The three-judge panel in the Northern District of Alabama had appointed a special master to draw new districts for the state, but Monday’s decision stays that order.
“Today, the Supreme Court ensured that such a result will not befall the State this year," Marshall said. "We will now have the chance to further brief the case and argue it to the Supreme Court, and we’re confident we will ultimately prevail.”
The lawsuit challenging the map was brought by Evan Milligan, Khadidah Stone, Letitia Jackson, Shalela Dowdy, Greater Birmingham Ministries, and the Alabama State Conference of the NAACP, who are represented by the NAACP Legal Defense and Educational Fund, Inc. (LDF), the American Civil Liberties Union, the ACLU (American Civil Liberties Union) of Alabama, Hogan Lovells LLP, and Wiggins, Childs, Pantazis, Fisher & Goldfarb.
Alabama Democratic Party Chairman State Rep. Christopher John England lamented the ruling.
“Today’s SCOTUS decision means that the canary in the coal mine just died," England said. "If there was ever a time for Congress to act on voting rights legislation, now would be it. Make no mistake, this is not a good outcome.
"Tonight, we will feel the sorrow that comes from watching our forbearers’ hard-won work be wiped out with the stroke of a pen from the shadows. But tomorrow is a new day with new possibilities. And we will fight, work and organize to regain and protect voting rights for Americans of all colors.”
Plaintiff Evan Milligan said, “We are disappointed by today's decision. The fight for fair representation for Black voters in Alabama has been a winding road, generations long. However, during a month set aside to honor Black American history, we are reminded of the strength and dignity displayed by our ancestors who routinely confronted a wide variety of disappointments. We won't dishonor their legacy by putting down the torch they have handed to us. We will continue striving to ensure that our Legislature honors the Voting Rights Act and that Black Alabamians have an opportunity to elect a candidate of their choice. We will continue working so that Black children feel safe making informed choices about who they want to be, and that most Alabamians embrace the connection of their own personal liberties to the fullest freedom of those Black children.”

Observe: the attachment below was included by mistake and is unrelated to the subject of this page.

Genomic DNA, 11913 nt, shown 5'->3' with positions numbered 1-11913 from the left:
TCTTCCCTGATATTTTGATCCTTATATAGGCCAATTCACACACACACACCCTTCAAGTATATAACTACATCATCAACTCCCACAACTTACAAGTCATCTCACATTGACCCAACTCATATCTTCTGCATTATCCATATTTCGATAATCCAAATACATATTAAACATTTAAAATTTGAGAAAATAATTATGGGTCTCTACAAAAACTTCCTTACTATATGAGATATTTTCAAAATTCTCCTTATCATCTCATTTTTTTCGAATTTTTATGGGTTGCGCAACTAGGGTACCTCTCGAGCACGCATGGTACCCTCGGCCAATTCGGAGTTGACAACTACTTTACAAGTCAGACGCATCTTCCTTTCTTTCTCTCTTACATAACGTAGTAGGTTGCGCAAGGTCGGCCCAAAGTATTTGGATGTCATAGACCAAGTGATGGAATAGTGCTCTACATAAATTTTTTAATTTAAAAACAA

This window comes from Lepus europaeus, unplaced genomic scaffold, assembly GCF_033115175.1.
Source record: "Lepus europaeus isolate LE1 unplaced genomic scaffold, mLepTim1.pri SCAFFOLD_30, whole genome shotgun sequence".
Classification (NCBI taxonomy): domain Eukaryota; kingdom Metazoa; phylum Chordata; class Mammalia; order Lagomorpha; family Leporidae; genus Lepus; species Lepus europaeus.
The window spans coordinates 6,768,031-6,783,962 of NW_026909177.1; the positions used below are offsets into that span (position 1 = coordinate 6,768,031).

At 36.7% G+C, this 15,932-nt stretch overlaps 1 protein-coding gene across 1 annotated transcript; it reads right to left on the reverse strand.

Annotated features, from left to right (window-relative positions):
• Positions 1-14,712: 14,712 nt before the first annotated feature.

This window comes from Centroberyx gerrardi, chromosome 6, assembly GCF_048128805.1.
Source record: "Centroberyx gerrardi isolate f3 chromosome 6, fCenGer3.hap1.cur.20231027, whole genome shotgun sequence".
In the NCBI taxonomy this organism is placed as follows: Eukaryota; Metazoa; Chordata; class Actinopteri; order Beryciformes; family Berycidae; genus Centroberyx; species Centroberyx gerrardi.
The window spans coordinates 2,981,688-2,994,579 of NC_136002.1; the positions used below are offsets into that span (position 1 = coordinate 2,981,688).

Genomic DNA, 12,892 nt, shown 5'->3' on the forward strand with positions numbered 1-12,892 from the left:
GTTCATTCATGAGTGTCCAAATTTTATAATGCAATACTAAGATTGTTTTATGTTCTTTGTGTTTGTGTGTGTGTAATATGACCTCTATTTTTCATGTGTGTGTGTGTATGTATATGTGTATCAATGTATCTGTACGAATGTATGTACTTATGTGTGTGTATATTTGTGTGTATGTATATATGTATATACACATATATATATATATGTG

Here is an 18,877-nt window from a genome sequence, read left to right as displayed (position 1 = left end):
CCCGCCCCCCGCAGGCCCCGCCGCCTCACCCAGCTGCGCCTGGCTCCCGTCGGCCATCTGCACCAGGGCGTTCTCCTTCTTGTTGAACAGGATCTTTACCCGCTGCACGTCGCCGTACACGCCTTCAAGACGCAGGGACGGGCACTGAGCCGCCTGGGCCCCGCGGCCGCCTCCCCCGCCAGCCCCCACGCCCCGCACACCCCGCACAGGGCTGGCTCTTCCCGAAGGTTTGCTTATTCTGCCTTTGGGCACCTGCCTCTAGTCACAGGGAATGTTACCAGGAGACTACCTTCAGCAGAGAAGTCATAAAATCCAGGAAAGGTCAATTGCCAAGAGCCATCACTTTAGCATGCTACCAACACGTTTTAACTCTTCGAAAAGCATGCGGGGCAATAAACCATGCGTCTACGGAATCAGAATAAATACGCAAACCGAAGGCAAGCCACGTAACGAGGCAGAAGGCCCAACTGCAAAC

Alabama Republican Party Chairman John Wahl celebrated the ruling.
"This is a great victory for the Republican Party, the state of Alabama and voters in every congressional district,” Wahl said. “This election cycle had already started, and the Supreme Court agreed with Attorney General Steve Marshall and the Alabama Republican Party’s request to allow this primary to move forward without undue disruption. We want to thank A.G. Marshall and our talented legal team for the hard work that made this possible."
Republicans hold six of the state’s seven seats in the U.S. House of Representatives.
U.S. Reps. Jerry Carl, Barry Moore, Mike Rogers, Robert Aderholt, and Gary Palmer’s said they “are concerned that the remedy pursued by the plaintiffs and ordered by the district court will not only disrupt Alabama’s elections but also jeopardize the State’s neutral districting process.”
Alabama’s lone Democrat in the U.S. House, Rep. Terri Sewell, criticized the decision to block the redistricting order.
“Today’s Supreme Court order is yet another blow to the fight for fair Black political representation that is at the heart of the Voting Rights Act of 1965 (VRA),” Sewell said in a statement. “The ruling allows the votes of Black Alabamians to be diluted and further undermines Section 2 of the VRA.
To read the ruling, click here.